Unintended Consequences: Mining for EV Battery Materials in Africa Endangers Critical Ape Habitat

AP Photo/Ben Curtis, File

Apes are interesting animals. There is an uncanny valley effect if you're interacting with an ape; there is something about them that is more than just an animal, like a dog or cat, but at the same time, not quite human. I've had the opportunity to do this a couple of times, and if you ever get the chance to do the same, I recommend it; it's a thought-provoking experience. 

The first time was in the Honolulu Zoo where I sat, a foot or so away from a big male chimp (with an inch or so of plexiglass between; chimps are aggressive and can be really dangerous) and we made eye contact; there was more going on behind those eyes than with your usual run of domestic critters, but as I say, not quite like a person.

Second, some years back we had a friend who raised and trained orangutans, both for his Las Vegas show and for movies (yes, including that movie) and my wife and I both had the opportunity to interact with his apes, who were rather timid but friendly. We once spent an afternoon in our friend's living room with Katie, a 10-year-old female. For the whole two hours, we sat there, Katie had one long, long arm around my wife, gently holding my wife's hand.

It's a neat experience. These are animals that just miss humanity by a smidge, and it's neat being around them.

Now we see that in Africa, the great apes are endangered by climate change; it's not like you might think, these apes are endangered by the mining of raw materials for electric vehicle batteries, which is destroying their habitat.

Mining companies hunting critical minerals could wipe out more than a third of Africa’s remaining great apes, a new study has found. 

And by putting new human settlements in close proximity to the declining refugia of wild species, such a boom also risks fostering future pandemics

The research published on Wednesday in Science Advances highlights the need for the revolution in clean energy to be accompanied by stringent protection for biodiversity

Here's the thing: It seems we are going to have a hard time keeping both of those balls in the air.

Mining booms — whether for coal or cobalt — tend to be staggeringly destructive processes: A feedback loop of new roads pushed into the forest, which draw in job-seeking colonists, who further clear habitat. 

This dynamic is particularly stark in Africa, where some of the world’s largest reserves of nickel, cobalt, copper and lithium lie beneath the soil — and nearly half a million great apes live in the forests above.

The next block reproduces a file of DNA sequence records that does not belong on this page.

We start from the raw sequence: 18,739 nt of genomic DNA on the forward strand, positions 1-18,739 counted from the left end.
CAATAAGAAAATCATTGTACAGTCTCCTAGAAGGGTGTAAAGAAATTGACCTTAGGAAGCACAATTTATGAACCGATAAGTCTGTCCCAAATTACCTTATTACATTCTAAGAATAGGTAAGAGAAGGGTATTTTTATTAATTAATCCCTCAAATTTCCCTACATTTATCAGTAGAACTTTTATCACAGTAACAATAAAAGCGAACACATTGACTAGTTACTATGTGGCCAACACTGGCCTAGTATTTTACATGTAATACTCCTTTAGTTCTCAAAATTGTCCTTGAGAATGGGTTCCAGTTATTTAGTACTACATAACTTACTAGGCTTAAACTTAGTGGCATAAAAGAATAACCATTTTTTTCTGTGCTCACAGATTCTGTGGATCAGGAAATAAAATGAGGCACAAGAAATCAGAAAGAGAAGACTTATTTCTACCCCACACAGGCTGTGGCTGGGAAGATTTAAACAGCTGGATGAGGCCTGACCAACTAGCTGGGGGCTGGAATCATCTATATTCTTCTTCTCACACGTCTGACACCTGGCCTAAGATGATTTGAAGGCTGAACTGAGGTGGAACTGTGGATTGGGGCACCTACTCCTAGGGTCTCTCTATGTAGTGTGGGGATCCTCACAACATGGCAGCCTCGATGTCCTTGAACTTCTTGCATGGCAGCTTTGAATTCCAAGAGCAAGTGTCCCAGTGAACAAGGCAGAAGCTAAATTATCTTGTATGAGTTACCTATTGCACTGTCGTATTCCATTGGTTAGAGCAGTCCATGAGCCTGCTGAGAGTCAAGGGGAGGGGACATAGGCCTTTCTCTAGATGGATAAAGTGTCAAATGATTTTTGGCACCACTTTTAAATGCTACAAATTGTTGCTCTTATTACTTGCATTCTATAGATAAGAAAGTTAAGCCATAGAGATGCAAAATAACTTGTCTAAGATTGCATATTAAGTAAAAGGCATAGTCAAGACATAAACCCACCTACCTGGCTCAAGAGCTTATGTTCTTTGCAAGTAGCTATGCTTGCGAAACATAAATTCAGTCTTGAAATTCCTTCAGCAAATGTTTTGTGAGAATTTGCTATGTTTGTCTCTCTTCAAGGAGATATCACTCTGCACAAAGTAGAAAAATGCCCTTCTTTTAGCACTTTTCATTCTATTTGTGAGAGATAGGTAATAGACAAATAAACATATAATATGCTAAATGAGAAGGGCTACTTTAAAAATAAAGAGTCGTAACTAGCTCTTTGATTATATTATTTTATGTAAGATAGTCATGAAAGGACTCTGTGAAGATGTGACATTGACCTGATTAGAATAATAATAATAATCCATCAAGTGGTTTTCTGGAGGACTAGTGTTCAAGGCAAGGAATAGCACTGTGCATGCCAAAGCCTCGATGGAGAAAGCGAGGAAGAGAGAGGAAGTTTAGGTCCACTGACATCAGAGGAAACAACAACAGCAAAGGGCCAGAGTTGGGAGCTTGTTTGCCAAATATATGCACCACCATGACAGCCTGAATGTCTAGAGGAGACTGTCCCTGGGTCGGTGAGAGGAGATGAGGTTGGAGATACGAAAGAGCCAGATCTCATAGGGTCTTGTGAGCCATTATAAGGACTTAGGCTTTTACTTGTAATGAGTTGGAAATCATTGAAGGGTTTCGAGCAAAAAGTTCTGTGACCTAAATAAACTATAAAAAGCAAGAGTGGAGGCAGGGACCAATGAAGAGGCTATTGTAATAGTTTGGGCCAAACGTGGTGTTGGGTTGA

About 20 percent of projects seeking funding from the World Bank overlap with ape habitat, according to the study. 

Bear in mind it's not just the mining that is intruding into ape habitat. The mines require workers, and those workers moving into a new area will bring their families. This involved breaking up forests for homes and farming plots, increasing the destruction of habitat.

Africa, of course, being made up mostly of countries struggling to modernize in the face of interference from the developed world, has different priorities than most of the West. In Africa — and I've worked in Africa, albeit briefly, and my impressions align with this — people are far more concerned with jobs than apes, and if they can work extracting raw materials for EV batteries so Americans and Europeans can feel smug about their carbon footprints, then they'll happily grab at the chance.

See Related: MUST WATCH: Guyana President Lights Up BBC Host Who Tries to Climate Shame Him Over Extracting Oil 

Lions, Tigers, Bears and Humans - Oh My! New Study Shows African Wildlife Fears Humans More Than Lions.

And well they should; there's little or no reason anyone should expect the government of any nation should put the interests of other nations ahead of their own, unless, of course, you're talking about Democrats in the United States.

This situation is a textbook example of the Law of Unintended Consequences. Developed-world liberals, worried about the ever-more ephemeral "anthropogenic climate change," want electric vehicles, because internal combustion engines are bad. The electric vehicles require batteries — big, heavy, expensive batteries. Manufacturing those batteries requires raw materials — copper, cobalt, and lithium. Some of the world's largest deposits of these raw materials are in Africa. African people live in some of the poorest countries in the world, and if there are mining jobs available, they'll jump at them and worry about the habitat later.

Africa, as we've noted, is where all but one of the various kinds of great apes live, including chimps, bonobos, and gorillas. That mining is destroying their habitat, and furthering the decline of some of nature's most intelligent and interesting beings.

So, when you buy an electric vehicle, you're helping wipe out great apes. Think about that, John Kerry!

This seems appropriate.


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